Tuesday, October 24, 2017

Sunday, May 7, was an electrifying day at the Fifth Annual CIJE (Center for Initiatives in Jewish Education) Innovation Day, the largest Jewish day school robotics and STEM event, which took place at the New York Hilton in Manhattan. More than 1,200 students from 40 day schools in the tri-state area displayed their capstone projects and competed in the high school engineering conference competition. Ma’ayanot Yeshiva High School won first place for schools that submitted 10 or more projects.

“I am unbelievably proud of my students who created inventive, creative and engaging projects and won this well-deserved award,“ commented Aryeh Tiefenbrunn, 10th grade STEAM teacher.

Ma’ayanot freshmen, whose projects were coordinated by ninth grade STEAM teacher Mrs. Reyce Krause, shined as they displayed their wearable clothing that they “hacked” with programmable LED lights. The group displayed a “slouch detector,” a sweatshirt programmed to buzz when the wearer slouches. Students also took pride in sharing their designed LED-laden garments that light up in sequence when individuals go out at night.

Teams of sophomores custom-tailored their assistive technology project to Parkinson’s patients from the Jewish Home at Rockleigh with whom they were paired. One team invented an automatic toothpaste dispenser. Another team designed the “Parkinson’s speech therapy bracelet,” an LED bracelet that lights up in response to voice, encouraging Parkinson’s patients to increase the volume of their voice.

Mrs. Gila Stein, co-director of Ma’ayanot’s STEAM program, reflected, “We are grateful to the CIJE program and particularly Judy Lebovits, vice president of CIJE, and Adam Jerozolim, the CIJE-tech specialist who mentored the Ma’ayanot students. They provided our students with the opportunity to display their technological ingenuity and apply their well-honed engineering and coding skills to solve real world problems.”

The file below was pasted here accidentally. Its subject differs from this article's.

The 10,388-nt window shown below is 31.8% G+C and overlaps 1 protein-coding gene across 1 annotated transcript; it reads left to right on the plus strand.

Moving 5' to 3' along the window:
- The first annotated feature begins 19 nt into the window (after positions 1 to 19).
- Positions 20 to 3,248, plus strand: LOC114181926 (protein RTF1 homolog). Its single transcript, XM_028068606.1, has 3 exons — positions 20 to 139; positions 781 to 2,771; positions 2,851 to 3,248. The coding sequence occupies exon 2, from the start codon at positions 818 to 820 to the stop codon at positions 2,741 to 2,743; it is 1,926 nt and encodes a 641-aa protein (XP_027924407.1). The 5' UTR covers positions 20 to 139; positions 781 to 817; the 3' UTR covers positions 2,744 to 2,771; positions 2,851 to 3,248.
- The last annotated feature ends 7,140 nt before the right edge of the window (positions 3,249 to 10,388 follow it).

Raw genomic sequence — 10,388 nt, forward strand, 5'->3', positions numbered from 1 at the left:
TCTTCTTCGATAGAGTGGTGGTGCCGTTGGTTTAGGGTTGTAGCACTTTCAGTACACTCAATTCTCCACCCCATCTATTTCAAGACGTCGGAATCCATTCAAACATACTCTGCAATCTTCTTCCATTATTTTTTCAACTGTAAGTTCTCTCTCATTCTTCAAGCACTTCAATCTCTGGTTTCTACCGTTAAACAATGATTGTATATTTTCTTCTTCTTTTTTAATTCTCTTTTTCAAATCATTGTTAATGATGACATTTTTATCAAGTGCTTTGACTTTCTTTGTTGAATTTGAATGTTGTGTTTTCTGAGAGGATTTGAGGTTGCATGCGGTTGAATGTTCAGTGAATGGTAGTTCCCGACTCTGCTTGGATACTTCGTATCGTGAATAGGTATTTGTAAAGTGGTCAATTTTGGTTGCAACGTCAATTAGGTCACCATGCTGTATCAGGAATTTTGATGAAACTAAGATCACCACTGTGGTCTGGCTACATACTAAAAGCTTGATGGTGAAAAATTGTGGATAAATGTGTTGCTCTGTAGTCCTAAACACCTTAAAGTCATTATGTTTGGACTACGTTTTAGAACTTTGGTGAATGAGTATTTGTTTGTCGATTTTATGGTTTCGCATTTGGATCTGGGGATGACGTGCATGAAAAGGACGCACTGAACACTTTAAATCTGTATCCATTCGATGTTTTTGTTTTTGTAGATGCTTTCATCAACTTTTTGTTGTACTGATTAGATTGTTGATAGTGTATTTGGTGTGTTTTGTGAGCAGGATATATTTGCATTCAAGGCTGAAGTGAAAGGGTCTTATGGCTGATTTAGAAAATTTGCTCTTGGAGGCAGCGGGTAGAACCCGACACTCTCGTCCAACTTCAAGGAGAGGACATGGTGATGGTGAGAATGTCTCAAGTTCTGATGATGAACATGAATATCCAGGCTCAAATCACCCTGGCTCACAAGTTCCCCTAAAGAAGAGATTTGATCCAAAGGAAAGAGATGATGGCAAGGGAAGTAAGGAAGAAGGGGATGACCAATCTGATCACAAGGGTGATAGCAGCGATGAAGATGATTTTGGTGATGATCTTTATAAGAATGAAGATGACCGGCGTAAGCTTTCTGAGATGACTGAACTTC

Ma’ayanot also had a strong presence at the IDEA network’s Maker Xpo, a concurrent event at the CIJE Innovation Day where schools exhibited interactive booths celebrating STEM and creativity. Ma’ayanot students set out a wide array of materials for participants to create robotic “scribble machines.” Members of the school’s guidance team, Dr. Rayzel Yaish and Dr. Oshra Cohen, helped share the meta-cognitive messages of these machines. “Teaching the parents and children at our booth about the power of collaboration and wonder, as they created their ‘bots brought home the message that there is infinite potential when we cross-pollinate with different areas of expertise, pool resources and allow for creative thought,” said Dr. Yaish.

Sophomore Cayla Muschel helped SINAI students who attend school at Ma’ayanot facilitate their own booth. Ma’ayanot also debuted the XYZ ArtBot, a computerized drawing machine, programmed and built by students under the mentorship of Dr. Duncan Bell and Orly Nadler. “The students did a great job explaining their projects and showing how much they understand about engineering,” said Dr. Bell. The students recreated the essential framework that underlies all fabrication tools such as 3D printers, CNC routers and laser cutters.

“Dr. Bell has shared industry-grade skills in coding and mechanics that will continue to guide our students as they adapt the ArtBot into an even bigger and more sophisticated public display,” added Nadler, co-director of STEAM with Gila Stein.

“It was a really great experience and I loved displaying my project while seeing the other projects that everyone worked so hard on,” said freshman Amira Isenberg. “I learned that creativity knows no bounds. I hope to work more on the ArtBot and improve on it in the future.There are so many ways to give it new functions, and I’m enjoying the realm of endless possibilities that this project and STEAM in general has showed me.”

Reflecting on Ma’ayanot’s success, MNadler said, “This year, we launched our core STEAM curriculum with the ninth grade class, inaugurated the Dr. Rosalyn Yalow Makerspace and are currently developing an array of sophisticated offerings for next year. We are proud of how far the Ma’ayanot STEAM program has gone and are eager to continue to raise the bar for women’s STEAM education.”